In short, they could face their growth with more confidence.
The company seemed to agree with me. Then, they decided to redesign the only strong brand asset they had: their logo.
I guess that was easier, because let me tell you something: good stories are difficult to build.
To be memorable and effective, stories require concrete language, specific protagonists, world settings, and in some cases, some good teachings (morale).
In the case of Hola Baby, we decided to tell the story of a multicultural family, for whom travelling is their passion. Having children had not stopped them cultivating this love for further adventures.
Travelling around the world, they were not afraid to try different tastes, sounds, sights, and smells. Hosted by other families, they explored and learned various folk traditions handed down from one generation to another. Every time they returned from one of their journeys, they experienced a deeper appreciation for how rich and surprisingly beautiful the world can be.
This is why “Hola” couldn’t be a better name for this company.
A greeting is multicultural: it overcomes nationalities, cultures and differences. It is usually the first thing (sometimes the only thing) you learn in a new language, when you visit a new country.
But this greeting also represents the mission of the brand: to welcome newborn babies (and their mums) from all around the world, in an open-minded community.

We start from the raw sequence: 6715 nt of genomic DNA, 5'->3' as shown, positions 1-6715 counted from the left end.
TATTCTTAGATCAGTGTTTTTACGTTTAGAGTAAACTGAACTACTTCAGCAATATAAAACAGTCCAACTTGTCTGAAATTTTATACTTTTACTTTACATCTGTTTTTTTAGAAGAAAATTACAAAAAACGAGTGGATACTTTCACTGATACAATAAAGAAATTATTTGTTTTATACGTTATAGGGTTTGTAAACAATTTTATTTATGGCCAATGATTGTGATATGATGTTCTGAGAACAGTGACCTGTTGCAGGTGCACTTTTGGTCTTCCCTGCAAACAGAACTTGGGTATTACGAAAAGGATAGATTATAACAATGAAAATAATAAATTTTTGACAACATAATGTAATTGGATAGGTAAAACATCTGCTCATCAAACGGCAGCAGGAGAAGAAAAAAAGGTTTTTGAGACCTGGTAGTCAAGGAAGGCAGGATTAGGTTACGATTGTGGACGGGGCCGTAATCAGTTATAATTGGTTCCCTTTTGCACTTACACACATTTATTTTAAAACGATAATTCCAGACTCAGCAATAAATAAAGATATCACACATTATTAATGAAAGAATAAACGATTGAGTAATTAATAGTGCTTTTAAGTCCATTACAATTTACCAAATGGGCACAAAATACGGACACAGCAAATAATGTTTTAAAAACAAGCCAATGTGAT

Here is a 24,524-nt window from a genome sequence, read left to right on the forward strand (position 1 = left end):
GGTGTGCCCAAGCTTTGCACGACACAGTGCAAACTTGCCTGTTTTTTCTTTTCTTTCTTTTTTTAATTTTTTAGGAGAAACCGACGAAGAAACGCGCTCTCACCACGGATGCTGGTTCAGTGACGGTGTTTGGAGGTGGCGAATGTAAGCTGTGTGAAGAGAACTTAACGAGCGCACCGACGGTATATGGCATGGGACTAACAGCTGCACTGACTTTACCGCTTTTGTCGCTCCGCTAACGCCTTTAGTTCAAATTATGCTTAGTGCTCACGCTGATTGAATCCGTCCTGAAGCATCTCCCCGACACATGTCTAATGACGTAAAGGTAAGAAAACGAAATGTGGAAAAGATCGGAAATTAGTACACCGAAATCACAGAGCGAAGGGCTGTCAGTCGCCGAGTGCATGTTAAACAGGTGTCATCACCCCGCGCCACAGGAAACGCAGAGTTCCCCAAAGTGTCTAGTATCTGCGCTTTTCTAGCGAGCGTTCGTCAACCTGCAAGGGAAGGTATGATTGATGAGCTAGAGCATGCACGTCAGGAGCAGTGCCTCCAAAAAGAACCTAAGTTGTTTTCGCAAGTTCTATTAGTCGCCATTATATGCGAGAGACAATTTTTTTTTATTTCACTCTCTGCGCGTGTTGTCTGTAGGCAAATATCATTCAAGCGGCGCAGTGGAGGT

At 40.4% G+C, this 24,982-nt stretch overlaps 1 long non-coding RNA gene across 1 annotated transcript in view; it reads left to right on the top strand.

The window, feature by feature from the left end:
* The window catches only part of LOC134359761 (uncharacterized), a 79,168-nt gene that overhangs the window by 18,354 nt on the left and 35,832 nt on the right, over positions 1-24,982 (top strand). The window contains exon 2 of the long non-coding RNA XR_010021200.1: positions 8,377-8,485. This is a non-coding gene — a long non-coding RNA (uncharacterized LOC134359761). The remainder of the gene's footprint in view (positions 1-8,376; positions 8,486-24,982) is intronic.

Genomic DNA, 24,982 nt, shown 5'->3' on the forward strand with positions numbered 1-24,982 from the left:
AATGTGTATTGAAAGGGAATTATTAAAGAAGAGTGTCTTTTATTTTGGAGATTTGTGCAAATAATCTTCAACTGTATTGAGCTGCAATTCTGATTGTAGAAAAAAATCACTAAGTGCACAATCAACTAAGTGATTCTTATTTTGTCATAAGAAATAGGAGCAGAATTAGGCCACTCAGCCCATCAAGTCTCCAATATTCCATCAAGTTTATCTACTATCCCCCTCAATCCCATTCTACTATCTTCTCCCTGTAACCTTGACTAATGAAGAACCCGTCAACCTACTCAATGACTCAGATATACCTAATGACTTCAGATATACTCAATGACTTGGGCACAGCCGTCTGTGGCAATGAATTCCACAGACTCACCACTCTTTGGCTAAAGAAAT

Finally, it aligned with their vision: Hola Baby’s products are the safest place babies can be, after their parents’ hands.
Lesson 04: Define your assets for growth.
Determine your tangible brand asset to create a distinctive presence that can last.
A good startup owner is one that finds the courage to abandon bad ideas and review their assets and strategies, no matter how much the business has achieved through using them.
She needs to be a visionary person, to understand that what helped her company reach a certain point has now become stagnant and obsolete.
Jose and Angela were initially sure they wanted to keep the handwritten typeface for their logotype. After some few ideas and further discussions, we all agreed that the written typeface no longer fit the story.
We both felt that the word “Hola” should be a more striking and sophisticated detail of the brand asset.
I also insisted on balancing the relation between the mascot and the logotype, by imbuing the letterforms with a more recognisable and relevant look that could stand alone, as the mascot already did.
Then I worked on some more ideas, focusing mostly on the logotype.
We finally found a winning solution in a bespoke typeface, where the letter H has some wavy terminals (this was not a coincidence, as when you say “hello” you usually “wave” at people too!)
The mascot received the same treatment: under the lens of our new brand strategy, I could see many flaws and clueless elements that needed to be either removed or refined.
The old mascot was confusing: picturing something between a baby and an animal, wearing a decorative necklace.